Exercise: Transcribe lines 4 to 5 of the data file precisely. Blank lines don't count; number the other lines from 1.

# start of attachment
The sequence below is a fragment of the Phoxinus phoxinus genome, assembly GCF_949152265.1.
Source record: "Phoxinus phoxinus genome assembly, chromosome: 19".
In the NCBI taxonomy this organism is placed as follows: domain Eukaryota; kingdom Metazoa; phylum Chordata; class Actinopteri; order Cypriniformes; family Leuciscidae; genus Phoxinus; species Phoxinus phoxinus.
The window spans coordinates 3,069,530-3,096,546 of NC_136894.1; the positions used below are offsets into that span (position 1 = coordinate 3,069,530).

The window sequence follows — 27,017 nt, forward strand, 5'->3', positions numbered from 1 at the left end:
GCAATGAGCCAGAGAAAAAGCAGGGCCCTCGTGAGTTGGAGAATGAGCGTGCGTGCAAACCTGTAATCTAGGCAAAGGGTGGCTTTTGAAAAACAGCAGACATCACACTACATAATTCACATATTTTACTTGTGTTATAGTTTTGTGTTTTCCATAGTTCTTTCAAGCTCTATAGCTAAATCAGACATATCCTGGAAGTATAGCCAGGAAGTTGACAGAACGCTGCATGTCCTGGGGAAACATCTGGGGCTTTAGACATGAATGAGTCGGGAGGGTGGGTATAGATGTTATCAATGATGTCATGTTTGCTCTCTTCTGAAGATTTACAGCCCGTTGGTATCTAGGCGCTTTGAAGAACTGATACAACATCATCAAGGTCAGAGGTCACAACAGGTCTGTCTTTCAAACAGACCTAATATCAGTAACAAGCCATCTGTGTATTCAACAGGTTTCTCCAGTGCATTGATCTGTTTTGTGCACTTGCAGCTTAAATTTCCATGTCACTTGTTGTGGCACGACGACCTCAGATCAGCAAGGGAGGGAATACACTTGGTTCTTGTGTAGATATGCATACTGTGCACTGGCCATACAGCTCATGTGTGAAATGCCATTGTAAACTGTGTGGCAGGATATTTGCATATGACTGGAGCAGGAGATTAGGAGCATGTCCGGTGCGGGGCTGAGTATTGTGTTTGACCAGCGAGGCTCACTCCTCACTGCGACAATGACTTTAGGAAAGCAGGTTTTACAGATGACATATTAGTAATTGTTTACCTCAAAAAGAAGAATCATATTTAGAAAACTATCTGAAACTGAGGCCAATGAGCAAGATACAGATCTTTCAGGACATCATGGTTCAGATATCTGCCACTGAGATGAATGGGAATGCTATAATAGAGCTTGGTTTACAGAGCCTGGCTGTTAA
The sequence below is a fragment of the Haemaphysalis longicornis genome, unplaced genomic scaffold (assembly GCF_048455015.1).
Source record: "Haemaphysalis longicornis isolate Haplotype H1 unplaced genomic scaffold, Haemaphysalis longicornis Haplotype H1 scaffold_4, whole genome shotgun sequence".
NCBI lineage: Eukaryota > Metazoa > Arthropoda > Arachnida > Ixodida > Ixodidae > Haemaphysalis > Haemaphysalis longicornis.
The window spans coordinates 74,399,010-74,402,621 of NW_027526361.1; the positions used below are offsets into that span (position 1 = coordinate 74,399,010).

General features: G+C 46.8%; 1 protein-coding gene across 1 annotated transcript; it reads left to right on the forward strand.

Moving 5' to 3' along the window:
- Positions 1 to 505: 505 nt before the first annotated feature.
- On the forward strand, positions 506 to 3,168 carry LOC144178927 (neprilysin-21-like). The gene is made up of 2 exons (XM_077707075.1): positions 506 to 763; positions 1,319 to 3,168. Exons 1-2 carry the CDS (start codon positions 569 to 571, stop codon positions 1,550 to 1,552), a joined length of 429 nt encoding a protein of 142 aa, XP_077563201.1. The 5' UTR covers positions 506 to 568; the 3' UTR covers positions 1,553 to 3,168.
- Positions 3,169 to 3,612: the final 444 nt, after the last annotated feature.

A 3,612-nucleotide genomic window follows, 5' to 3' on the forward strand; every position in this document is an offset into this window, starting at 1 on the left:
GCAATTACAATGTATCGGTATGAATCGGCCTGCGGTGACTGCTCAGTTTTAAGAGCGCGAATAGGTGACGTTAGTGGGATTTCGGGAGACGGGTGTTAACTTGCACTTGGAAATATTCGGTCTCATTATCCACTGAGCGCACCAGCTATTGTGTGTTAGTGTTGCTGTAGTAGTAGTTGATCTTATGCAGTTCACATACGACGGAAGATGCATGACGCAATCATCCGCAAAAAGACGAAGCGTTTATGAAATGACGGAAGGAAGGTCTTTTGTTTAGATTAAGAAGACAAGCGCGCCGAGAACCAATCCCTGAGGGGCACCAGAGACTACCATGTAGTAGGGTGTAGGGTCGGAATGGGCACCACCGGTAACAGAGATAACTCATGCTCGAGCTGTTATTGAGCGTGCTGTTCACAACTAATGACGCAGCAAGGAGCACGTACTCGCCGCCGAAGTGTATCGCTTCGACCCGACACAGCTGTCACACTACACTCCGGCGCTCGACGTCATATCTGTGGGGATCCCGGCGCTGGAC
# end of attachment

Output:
The window spans coordinates 3,069,530-3,096,546 of NC_136894.1; the positions used below are offsets into that span (position 1 = coordinate 3,069,530).

The window sequence follows — 27,017 nt, forward strand, 5'->3', positions numbered from 1 at the left end: